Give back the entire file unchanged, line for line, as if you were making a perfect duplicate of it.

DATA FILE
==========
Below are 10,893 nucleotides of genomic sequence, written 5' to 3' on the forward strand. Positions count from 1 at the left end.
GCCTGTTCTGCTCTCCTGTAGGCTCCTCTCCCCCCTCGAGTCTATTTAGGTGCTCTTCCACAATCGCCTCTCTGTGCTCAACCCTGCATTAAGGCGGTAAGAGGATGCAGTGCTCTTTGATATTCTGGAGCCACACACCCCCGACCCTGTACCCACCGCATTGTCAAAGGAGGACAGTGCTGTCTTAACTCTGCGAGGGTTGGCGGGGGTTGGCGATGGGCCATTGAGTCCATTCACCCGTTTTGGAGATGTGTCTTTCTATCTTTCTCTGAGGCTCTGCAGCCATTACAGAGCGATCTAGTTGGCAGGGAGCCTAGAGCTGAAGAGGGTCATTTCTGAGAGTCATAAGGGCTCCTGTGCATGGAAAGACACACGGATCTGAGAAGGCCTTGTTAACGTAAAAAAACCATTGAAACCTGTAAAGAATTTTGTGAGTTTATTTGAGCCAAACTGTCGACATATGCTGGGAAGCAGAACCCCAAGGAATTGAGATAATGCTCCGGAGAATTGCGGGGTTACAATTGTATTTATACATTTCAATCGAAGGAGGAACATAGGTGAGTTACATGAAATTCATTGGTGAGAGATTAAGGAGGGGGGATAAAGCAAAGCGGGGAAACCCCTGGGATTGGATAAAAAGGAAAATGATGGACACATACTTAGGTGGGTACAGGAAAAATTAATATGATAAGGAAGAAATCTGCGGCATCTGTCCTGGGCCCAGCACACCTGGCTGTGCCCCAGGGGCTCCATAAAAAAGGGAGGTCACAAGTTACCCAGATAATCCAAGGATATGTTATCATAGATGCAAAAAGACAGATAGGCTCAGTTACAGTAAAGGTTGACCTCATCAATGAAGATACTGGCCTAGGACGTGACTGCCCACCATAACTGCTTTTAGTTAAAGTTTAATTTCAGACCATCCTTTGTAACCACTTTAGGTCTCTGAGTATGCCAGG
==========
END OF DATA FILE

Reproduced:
Below are 10,893 nucleotides of genomic sequence, written 5' to 3' on the forward strand. Positions count from 1 at the left end.
GCCTGTTCTGCTCTCCTGTAGGCTCCTCTCCCCCCTCGAGTCTATTTAGGTGCTCTTCCACAATCGCCTCTCTGTGCTCAACCCTGCATTAAGGCGGTAAGAGGATGCAGTGCTCTTTGATATTCTGGAGCCACACACCCCCGACCCTGTACCCACCGCATTGTCAAAGGAGGACAGTGCTGTCTTAACTCTGCGAGGGTTGGCGGGGGTTGGCGATGGGCCATTGAGTCCATTCACCCGTTTTGGAGATGTGTCTTTCTATCTTTCTCTGAGGCTCTGCAGCCATTACAGAGCGATCTAGTTGGCAGGGAGCCTAGAGCTGAAGAGGGTCATTTCTGAGAGTCATAAGGGCTCCTGTGCATGGAAAGACACACGGATCTGAGAAGGCCTTGTTAACGTAAAAAAACCATTGAAACCTGTAAAGAATTTTGTGAGTTTATTTGAGCCAAACTGTCGACATATGCTGGGAAGCAGAACCCCAAGGAATTGAGATAATGCTCCGGAGAATTGCGGGGTTACAATTGTATTTATACATTTCAATCGAAGGAGGAACATAGGTGAGTTACATGAAATTCATTGGTGAGAGATTAAGGAGGGGGGATAAAGCAAAGCGGGGAAACCCCTGGGATTGGATAAAAAGGAAAATGATGGACACATACTTAGGTGGGTACAGGAAAAATTAATATGATAAGGAAGAAATCTGCGGCATCTGTCCTGGGCCCAGCACACCTGGCTGTGCCCCAGGGGCTCCATAAAAAAGGGAGGTCACAAGTTACCCAGATAATCCAAGGATATGTTATCATAGATGCAAAAAGACAGATAGGCTCAGTTACAGTAAAGGTTGACCTCATCAATGAAGATACTGGCCTAGGACGTGACTGCCCACCATAACTGCTTTTAGTTAAAGTTTAATTTCAGACCATCCTTTGTAACCACTTTAGGTCTCTGAGTATGCCAGG